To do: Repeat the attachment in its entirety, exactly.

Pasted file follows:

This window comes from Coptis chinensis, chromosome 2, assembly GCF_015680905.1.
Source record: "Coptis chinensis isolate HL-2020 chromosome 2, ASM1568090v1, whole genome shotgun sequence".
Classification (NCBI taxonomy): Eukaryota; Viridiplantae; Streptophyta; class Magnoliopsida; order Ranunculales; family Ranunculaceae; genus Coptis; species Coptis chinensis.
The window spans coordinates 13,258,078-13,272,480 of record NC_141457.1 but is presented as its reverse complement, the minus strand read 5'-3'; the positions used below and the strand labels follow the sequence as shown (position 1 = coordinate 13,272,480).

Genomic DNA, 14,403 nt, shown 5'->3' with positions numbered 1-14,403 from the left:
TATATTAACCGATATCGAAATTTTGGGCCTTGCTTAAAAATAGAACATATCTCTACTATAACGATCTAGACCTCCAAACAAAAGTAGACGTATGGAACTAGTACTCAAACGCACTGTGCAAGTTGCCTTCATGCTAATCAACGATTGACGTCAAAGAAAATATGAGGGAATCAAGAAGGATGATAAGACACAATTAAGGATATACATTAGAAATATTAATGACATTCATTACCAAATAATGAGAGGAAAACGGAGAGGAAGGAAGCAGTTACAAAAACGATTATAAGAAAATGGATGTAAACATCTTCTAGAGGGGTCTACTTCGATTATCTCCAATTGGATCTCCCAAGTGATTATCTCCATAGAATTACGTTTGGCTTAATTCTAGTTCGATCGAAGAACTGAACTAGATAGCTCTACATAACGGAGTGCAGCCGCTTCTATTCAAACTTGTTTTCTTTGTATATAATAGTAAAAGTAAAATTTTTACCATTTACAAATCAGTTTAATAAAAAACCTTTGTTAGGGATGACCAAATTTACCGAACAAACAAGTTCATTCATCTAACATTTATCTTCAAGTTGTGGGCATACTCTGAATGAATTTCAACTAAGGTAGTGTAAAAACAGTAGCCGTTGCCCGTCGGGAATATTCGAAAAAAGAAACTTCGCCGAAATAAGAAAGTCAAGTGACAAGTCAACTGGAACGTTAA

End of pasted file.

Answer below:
This window comes from Coptis chinensis, chromosome 2, assembly GCF_015680905.1.
Source record: "Coptis chinensis isolate HL-2020 chromosome 2, ASM1568090v1, whole genome shotgun sequence".
Classification (NCBI taxonomy): Eukaryota; Viridiplantae; Streptophyta; class Magnoliopsida; order Ranunculales; family Ranunculaceae; genus Coptis; species Coptis chinensis.
The window spans coordinates 13,258,078-13,272,480 of record NC_141457.1 but is presented as its reverse complement, the minus strand read 5'-3'; the positions used below and the strand labels follow the sequence as shown (position 1 = coordinate 13,272,480).

Genomic DNA, 14,403 nt, shown 5'->3' with positions numbered 1-14,403 from the left:
TATATTAACCGATATCGAAATTTTGGGCCTTGCTTAAAAATAGAACATATCTCTACTATAACGATCTAGACCTCCAAACAAAAGTAGACGTATGGAACTAGTACTCAAACGCACTGTGCAAGTTGCCTTCATGCTAATCAACGATTGACGTCAAAGAAAATATGAGGGAATCAAGAAGGATGATAAGACACAATTAAGGATATACATTAGAAATATTAATGACATTCATTACCAAATAATGAGAGGAAAACGGAGAGGAAGGAAGCAGTTACAAAAACGATTATAAGAAAATGGATGTAAACATCTTCTAGAGGGGTCTACTTCGATTATCTCCAATTGGATCTCCCAAGTGATTATCTCCATAGAATTACGTTTGGCTTAATTCTAGTTCGATCGAAGAACTGAACTAGATAGCTCTACATAACGGAGTGCAGCCGCTTCTATTCAAACTTGTTTTCTTTGTATATAATAGTAAAAGTAAAATTTTTACCATTTACAAATCAGTTTAATAAAAAACCTTTGTTAGGGATGACCAAATTTACCGAACAAACAAGTTCATTCATCTAACATTTATCTTCAAGTTGTGGGCATACTCTGAATGAATTTCAACTAAGGTAGTGTAAAAACAGTAGCCGTTGCCCGTCGGGAATATTCGAAAAAAGAAACTTCGCCGAAATAAGAAAGTCAAGTGACAAGTCAACTGGAACGTTAA